On Tuesday, Libya’s High Council of State (HCS) announced its rejection of the parliamentary elections law issued by the Libyan Parliament in a plenary session held on Monday.
In a statement, the Spokesman for the High Council of State, Mohamed Abdel-Nasser, claimed that the newly-approved law is a violation of the Libyan Political Agreement (LPA), which was signed in Morocco in 2015. This included a constitutional declaration, which stipulates the need for an agreement between the two councils to issue electoral laws.
“Legislators would be held responsible for any delay or disruption to the date of the elections,” he added.
The law passed on Monday by the eastern-based Libyan Parliament came less than a month after Ageela Saleh, the Speaker signed off on legislation for a presidential election set to be held on 24 December.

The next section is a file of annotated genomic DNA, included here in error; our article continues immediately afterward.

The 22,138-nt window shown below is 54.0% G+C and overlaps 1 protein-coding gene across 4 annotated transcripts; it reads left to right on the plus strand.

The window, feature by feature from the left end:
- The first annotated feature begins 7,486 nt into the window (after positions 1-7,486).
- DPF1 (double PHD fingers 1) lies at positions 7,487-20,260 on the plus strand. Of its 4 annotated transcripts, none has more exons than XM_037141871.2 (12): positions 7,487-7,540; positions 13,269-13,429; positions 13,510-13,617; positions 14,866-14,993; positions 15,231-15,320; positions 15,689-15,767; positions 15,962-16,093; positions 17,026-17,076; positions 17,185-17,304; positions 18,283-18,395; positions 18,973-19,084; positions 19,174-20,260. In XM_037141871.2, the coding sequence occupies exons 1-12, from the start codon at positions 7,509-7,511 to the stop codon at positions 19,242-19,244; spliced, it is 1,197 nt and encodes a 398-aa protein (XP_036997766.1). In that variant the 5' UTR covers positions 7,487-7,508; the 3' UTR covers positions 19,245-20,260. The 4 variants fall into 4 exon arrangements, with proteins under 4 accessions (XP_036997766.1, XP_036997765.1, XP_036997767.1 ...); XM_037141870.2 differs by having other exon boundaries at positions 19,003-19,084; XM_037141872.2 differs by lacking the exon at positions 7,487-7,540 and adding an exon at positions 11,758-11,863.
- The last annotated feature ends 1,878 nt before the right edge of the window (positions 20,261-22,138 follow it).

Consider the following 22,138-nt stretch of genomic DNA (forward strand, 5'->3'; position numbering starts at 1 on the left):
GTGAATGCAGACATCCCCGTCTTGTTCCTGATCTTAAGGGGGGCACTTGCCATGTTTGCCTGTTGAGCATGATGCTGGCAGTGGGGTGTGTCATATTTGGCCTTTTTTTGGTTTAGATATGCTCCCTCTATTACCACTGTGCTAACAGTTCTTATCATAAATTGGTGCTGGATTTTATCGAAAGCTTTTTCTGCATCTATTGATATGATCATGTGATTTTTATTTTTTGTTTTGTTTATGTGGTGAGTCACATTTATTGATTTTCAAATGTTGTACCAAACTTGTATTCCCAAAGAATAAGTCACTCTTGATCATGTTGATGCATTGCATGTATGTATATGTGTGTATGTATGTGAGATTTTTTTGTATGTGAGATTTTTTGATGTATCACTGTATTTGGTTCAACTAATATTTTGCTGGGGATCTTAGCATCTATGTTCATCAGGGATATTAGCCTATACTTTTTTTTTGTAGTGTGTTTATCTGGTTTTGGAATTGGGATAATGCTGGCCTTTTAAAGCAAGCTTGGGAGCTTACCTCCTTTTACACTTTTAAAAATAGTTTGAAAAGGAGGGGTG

The High council of state also rejected the text covering the presidential elections. Libya’s High Council of State (HCS) called on the Libyan Parliament to postpone the presidential elections scheduled for 24 December, for at least a year.
Libya has endured a decade of conflict since the 2011 fall of long-time leader Muammar Gaddafi in a NATO-backed uprising, which unleashed a complex civil war that dragged in multiple foreign powers.
A landmark ceasefire was signed between eastern and western parties last year, through a United Nations-backed peace process.
A new unity government took office in March with a mandate to lead the country to the December elections.
The Libyan Parliament said on its website on Monday that, “by passing the laws necessary for the upcoming elections,” it had “ended one of the most dangerous phases in Libya’s modern history.”